Spilling across the set is a deep blue fabric, covering everything on the stage. This cobalt draping becomes a character in its own right, signaling the physical and emotional scene changes and interacting with the actors on stage.

What to Do When Stuck in Reality

Tonight and tomorrow at 8 p.m. and Sunday at 2 p.m.
Keene Theater

This fabric is just one of many creative set designs used in the RC Players’ production of “What to Do When Stuck in Reality.” The show, fully produced and written by students, will run this weekend at East Quad’s Keene Theatre.

“What to Do When Stuck in Reality” centers on a young man who blurs the lines of fiction and real life to overcome hardships. As his daily struggles grow — ranging from a schizophrenic roommate to an unresponsive mother to a non-existent sex life — Kevin, the protagonist, recedes into an imaginary world he’s created as a form of escape.

Director Ellen Sachs, a School of Music, Theatre & Dance sophomore, said the advantages and difficulties of staging such a fantasy-filled show came from working directly with the playwright, LSA sophomore Jacob Axelrad, who serves as community culture editor at The Michigan Daily.

Sachs’s vision proved to be challenging to stage. Her previous work with film had initially interested her in the imagination-rich script, but the complexities of producing a play with film-like nuances quickly became apparent.

“This (story) would work great as a movie, where you have different lenses and filters to show different realities,” Sachs said. “But on a stage, where it’s ephemeral and you only have one shot, it’s a lot more challenging.”

Though there were difficulties with staging, Carisa Bledsoe, the show’s technical director, said the restrictions helped propel the play forward, allowing the cast and crew to solve problems creatively and find imaginative solutions.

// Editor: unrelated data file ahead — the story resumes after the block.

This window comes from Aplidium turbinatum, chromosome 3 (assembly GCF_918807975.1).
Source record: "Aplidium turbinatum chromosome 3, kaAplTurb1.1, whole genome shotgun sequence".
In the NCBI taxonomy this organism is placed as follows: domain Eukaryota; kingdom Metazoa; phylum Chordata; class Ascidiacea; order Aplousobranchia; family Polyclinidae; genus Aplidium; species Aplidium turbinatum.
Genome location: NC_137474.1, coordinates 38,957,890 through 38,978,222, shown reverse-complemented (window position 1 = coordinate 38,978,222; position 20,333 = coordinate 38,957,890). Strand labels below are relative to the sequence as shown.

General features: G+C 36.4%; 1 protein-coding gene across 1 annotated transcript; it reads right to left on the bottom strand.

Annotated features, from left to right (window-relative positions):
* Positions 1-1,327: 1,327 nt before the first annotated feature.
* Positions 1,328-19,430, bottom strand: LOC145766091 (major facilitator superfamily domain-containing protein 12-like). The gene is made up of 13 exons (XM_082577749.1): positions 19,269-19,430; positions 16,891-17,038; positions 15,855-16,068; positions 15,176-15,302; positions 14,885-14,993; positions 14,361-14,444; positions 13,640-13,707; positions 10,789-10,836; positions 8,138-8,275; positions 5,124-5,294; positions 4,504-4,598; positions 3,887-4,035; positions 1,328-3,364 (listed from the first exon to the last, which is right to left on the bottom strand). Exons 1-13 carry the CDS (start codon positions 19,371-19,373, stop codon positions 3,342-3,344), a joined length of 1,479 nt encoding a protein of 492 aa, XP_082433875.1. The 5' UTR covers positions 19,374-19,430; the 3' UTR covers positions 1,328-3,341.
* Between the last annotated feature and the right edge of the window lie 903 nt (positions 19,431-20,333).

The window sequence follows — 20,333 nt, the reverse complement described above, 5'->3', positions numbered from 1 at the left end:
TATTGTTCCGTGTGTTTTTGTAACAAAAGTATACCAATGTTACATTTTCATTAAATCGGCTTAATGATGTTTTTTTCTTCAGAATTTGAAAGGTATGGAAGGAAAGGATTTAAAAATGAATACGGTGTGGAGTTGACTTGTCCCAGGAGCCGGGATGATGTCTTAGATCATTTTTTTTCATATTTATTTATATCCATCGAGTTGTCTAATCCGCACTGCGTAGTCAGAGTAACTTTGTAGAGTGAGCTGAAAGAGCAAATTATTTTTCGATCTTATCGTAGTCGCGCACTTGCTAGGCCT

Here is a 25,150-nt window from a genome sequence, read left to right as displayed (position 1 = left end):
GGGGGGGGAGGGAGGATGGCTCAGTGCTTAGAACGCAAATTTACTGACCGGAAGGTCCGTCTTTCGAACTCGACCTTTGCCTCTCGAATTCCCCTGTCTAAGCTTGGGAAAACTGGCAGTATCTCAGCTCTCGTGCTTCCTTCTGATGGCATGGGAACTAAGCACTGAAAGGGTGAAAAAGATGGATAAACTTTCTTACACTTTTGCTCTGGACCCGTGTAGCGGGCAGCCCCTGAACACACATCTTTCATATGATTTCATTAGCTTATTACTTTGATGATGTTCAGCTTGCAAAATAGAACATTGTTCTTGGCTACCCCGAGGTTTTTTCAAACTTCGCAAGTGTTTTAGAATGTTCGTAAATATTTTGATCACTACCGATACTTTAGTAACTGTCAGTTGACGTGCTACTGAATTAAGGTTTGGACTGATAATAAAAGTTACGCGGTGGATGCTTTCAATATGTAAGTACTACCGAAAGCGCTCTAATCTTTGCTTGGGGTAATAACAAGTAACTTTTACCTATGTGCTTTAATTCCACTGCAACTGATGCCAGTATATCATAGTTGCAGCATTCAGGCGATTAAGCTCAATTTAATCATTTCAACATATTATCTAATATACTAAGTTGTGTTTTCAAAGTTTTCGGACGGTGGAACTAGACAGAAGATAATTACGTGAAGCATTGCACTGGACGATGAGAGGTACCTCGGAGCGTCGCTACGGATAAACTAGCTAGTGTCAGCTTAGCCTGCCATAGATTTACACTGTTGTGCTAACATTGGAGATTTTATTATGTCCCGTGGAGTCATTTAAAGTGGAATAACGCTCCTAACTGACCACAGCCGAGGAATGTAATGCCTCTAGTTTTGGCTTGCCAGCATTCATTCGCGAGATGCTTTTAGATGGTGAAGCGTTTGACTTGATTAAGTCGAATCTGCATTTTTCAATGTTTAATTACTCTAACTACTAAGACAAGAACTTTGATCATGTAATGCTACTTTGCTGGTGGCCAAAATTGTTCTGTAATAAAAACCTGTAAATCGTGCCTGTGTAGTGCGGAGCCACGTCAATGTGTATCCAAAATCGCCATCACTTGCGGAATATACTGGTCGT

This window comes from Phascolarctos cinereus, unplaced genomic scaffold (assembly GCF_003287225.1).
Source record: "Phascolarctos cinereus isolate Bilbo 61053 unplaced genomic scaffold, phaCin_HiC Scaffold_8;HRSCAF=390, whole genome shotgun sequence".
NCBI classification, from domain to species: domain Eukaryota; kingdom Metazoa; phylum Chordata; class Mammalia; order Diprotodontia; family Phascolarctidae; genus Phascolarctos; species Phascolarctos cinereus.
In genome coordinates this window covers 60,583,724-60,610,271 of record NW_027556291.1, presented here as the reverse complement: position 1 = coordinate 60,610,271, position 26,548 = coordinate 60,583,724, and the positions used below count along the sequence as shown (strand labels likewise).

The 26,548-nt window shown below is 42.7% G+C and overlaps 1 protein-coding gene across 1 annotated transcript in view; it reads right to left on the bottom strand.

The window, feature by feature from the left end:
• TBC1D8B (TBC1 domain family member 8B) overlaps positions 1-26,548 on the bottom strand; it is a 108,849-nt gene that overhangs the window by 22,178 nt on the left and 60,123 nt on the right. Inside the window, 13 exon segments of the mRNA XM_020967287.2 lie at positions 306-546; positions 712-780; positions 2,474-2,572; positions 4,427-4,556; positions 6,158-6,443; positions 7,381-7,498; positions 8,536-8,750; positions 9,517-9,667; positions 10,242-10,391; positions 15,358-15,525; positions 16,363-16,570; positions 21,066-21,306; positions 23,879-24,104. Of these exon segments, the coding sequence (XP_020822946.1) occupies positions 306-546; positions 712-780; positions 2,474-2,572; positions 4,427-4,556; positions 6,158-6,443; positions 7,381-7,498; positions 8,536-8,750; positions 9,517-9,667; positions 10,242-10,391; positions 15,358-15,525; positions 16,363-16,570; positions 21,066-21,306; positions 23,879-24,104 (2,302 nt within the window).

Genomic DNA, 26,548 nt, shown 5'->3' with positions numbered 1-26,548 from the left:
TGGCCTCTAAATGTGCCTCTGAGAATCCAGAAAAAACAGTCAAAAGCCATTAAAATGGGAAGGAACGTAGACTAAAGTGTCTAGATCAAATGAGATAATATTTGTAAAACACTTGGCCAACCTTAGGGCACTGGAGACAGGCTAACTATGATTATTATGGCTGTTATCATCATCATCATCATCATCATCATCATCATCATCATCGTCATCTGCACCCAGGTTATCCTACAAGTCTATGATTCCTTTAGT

One especially novel idea was to cover the entire set in rich blue fabric, thus transporting both actor and audience into another “dimension.”

“Being a student-run production, how do we take big ideas and communicate them in a way that’s budget friendly and also visually appealing?” said Bledsoe, a dual-enrolled sophomore in the School of MT&D and School of Art & Design. “So when (Sachs) told me this idea about incorporating the cobalt blue fabric, I thought, ‘Let’s go big, let’s completely engulf everything and make it a living, breathing set piece.’ The final outcome is really fascinating.”

The visually engaging set created an outlet for the crazy happenings of the show to play out naturally, and it allowed for the actors to bring a high level of hilarity. But Bledsoe explained that the show, though incorporating potentially disturbing elements of fiction, holds an unnerving honesty at its core.

“Michigan students all have this hyper-tension about them — we’re all walking around in a stressful ball,” Bledsoe said. “It’s interesting to see the manifestation of that intense passion, like in the show, because that could be the outcome of so many people.

She added, “At some point you could break and end up at a place where you have these dead bodies that you’re spreading butter on and claiming you are curing cancer,” referring to a scene in the show.

With the help of other dimensions, lunatic tendencies and numerous phone-sex interludes, “What to Do When Stuck in Reality” attempts to answer its own question.

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